The clarity provided by user-centred design can be useful for business. IBM usability expert Dr. Clare-Marie Karat found that focusing on ease of use can advance a product’s release date. The return on investment can come in time saved, sales revenue, increased product use, greater brand loyalty, product differentiation and lower customer service costs.
Do as they do, not as they say
So how do you become more user-centred? First, meet your user. Discover what they really do – not what they say they do – and what they want to do. Usability testing is a must – and should not be confused with market research and the inherent falsity of focus groups.
“That’s like comparing a hammer and a woodwork project,” says Lenfestey. “Usability testing is a method of collecting conscious and subconscious feedback about a design through simulated use of a product or prototype. There’s an overlap in techniques when it comes to research intended to understand a market and research intended to inform a design, but the objectives are different. The first often looks for ways to capture the consumer’s attention and change their behaviour, while the second tries to understand the user’s way of thinking, to drive the design process and create a highly intuitive experience, whether or not that experience is a familiar one.”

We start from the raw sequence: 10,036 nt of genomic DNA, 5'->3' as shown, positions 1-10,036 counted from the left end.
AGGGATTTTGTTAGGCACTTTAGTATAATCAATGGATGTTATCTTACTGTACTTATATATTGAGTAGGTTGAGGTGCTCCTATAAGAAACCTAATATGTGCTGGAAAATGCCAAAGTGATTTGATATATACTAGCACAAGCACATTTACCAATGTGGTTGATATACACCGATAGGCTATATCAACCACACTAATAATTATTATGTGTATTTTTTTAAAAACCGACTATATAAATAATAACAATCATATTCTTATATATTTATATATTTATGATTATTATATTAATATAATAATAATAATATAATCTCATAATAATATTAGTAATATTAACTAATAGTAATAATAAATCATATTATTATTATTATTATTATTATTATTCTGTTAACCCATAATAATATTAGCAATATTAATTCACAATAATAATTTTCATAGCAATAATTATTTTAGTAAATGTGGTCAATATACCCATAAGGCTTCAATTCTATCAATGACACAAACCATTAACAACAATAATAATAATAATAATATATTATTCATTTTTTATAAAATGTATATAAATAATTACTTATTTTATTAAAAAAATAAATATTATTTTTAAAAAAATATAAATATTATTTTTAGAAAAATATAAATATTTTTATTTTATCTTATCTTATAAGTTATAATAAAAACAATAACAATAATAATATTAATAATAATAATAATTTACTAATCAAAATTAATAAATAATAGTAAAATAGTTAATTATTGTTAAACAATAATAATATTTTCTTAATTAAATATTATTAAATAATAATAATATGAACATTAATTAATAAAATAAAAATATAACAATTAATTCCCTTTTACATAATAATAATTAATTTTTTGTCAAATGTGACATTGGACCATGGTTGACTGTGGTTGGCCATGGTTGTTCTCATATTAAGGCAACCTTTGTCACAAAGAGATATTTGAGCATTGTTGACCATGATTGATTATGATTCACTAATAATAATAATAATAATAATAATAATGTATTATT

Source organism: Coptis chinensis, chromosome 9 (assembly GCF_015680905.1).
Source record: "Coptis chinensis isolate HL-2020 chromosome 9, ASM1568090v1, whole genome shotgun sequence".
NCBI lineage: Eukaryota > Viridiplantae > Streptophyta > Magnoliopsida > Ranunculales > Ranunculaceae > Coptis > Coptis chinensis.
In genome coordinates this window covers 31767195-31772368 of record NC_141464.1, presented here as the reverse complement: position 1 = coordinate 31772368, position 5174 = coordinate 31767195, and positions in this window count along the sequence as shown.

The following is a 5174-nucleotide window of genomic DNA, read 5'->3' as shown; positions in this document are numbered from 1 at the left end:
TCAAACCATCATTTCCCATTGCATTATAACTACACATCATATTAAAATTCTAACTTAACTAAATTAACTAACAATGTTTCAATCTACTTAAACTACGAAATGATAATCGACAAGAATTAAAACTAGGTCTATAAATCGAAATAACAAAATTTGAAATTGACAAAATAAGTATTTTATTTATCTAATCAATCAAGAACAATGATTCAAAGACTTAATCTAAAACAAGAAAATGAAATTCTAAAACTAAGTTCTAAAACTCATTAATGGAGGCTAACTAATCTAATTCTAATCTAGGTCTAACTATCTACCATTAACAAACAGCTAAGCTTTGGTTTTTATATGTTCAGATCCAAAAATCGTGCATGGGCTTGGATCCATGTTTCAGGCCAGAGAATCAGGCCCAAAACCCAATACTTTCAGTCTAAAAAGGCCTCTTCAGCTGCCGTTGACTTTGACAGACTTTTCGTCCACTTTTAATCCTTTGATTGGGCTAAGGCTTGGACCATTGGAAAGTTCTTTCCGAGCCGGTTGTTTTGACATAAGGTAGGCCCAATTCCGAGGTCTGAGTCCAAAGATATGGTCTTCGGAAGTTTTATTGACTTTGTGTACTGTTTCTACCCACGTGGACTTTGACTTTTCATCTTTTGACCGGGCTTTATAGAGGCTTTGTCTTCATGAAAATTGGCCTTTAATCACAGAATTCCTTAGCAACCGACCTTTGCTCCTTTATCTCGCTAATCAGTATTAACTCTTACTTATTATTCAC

Select your usability test group carefully. Consider extreme users outside your intended market. When designers at IDEO were asked to develop kitchen tools for a Swiss company, they cooked with children. Kids weren’t the customers they were designing for, but they shared all the motor issues that adults have – they’re just much easier to spot in young users.
Don’t just consult the experts